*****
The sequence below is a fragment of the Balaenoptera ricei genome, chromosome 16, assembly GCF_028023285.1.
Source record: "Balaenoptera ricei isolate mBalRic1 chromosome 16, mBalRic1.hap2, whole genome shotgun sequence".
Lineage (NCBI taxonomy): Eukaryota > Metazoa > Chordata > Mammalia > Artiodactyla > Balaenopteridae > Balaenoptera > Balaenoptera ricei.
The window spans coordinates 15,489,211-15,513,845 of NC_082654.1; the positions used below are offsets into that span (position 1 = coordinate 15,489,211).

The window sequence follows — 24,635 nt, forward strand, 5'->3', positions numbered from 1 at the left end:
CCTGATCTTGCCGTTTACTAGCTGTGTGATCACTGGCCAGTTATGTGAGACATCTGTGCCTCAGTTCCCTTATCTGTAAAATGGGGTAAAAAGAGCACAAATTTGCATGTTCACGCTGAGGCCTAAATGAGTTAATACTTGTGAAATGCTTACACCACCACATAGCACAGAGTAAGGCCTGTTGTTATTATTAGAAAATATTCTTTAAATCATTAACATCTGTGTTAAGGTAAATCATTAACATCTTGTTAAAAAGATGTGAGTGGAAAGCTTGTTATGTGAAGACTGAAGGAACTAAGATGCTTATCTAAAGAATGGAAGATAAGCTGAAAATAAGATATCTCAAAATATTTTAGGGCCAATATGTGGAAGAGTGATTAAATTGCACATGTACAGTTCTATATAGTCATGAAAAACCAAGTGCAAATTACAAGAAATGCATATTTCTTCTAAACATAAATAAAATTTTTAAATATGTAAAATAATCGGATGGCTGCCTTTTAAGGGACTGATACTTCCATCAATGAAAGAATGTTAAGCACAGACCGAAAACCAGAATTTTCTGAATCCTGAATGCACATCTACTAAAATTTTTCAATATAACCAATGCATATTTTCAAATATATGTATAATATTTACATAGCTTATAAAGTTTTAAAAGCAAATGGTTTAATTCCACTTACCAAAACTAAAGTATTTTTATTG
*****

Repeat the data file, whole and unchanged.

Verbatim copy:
The sequence below is a fragment of the Balaenoptera ricei genome, chromosome 16, assembly GCF_028023285.1.
Source record: "Balaenoptera ricei isolate mBalRic1 chromosome 16, mBalRic1.hap2, whole genome shotgun sequence".
Lineage (NCBI taxonomy): Eukaryota > Metazoa > Chordata > Mammalia > Artiodactyla > Balaenopteridae > Balaenoptera > Balaenoptera ricei.
The window spans coordinates 15,489,211-15,513,845 of NC_082654.1; the positions used below are offsets into that span (position 1 = coordinate 15,489,211).

The window sequence follows — 24,635 nt, forward strand, 5'->3', positions numbered from 1 at the left end:
CCTGATCTTGCCGTTTACTAGCTGTGTGATCACTGGCCAGTTATGTGAGACATCTGTGCCTCAGTTCCCTTATCTGTAAAATGGGGTAAAAAGAGCACAAATTTGCATGTTCACGCTGAGGCCTAAATGAGTTAATACTTGTGAAATGCTTACACCACCACATAGCACAGAGTAAGGCCTGTTGTTATTATTAGAAAATATTCTTTAAATCATTAACATCTGTGTTAAGGTAAATCATTAACATCTTGTTAAAAAGATGTGAGTGGAAAGCTTGTTATGTGAAGACTGAAGGAACTAAGATGCTTATCTAAAGAATGGAAGATAAGCTGAAAATAAGATATCTCAAAATATTTTAGGGCCAATATGTGGAAGAGTGATTAAATTGCACATGTACAGTTCTATATAGTCATGAAAAACCAAGTGCAAATTACAAGAAATGCATATTTCTTCTAAACATAAATAAAATTTTTAAATATGTAAAATAATCGGATGGCTGCCTTTTAAGGGACTGATACTTCCATCAATGAAAGAATGTTAAGCACAGACCGAAAACCAGAATTTTCTGAATCCTGAATGCACATCTACTAAAATTTTTCAATATAACCAATGCATATTTTCAAATATATGTATAATATTTACATAGCTTATAAAGTTTTAAAAGCAAATGGTTTAATTCCACTTACCAAAACTAAAGTATTTTTATTG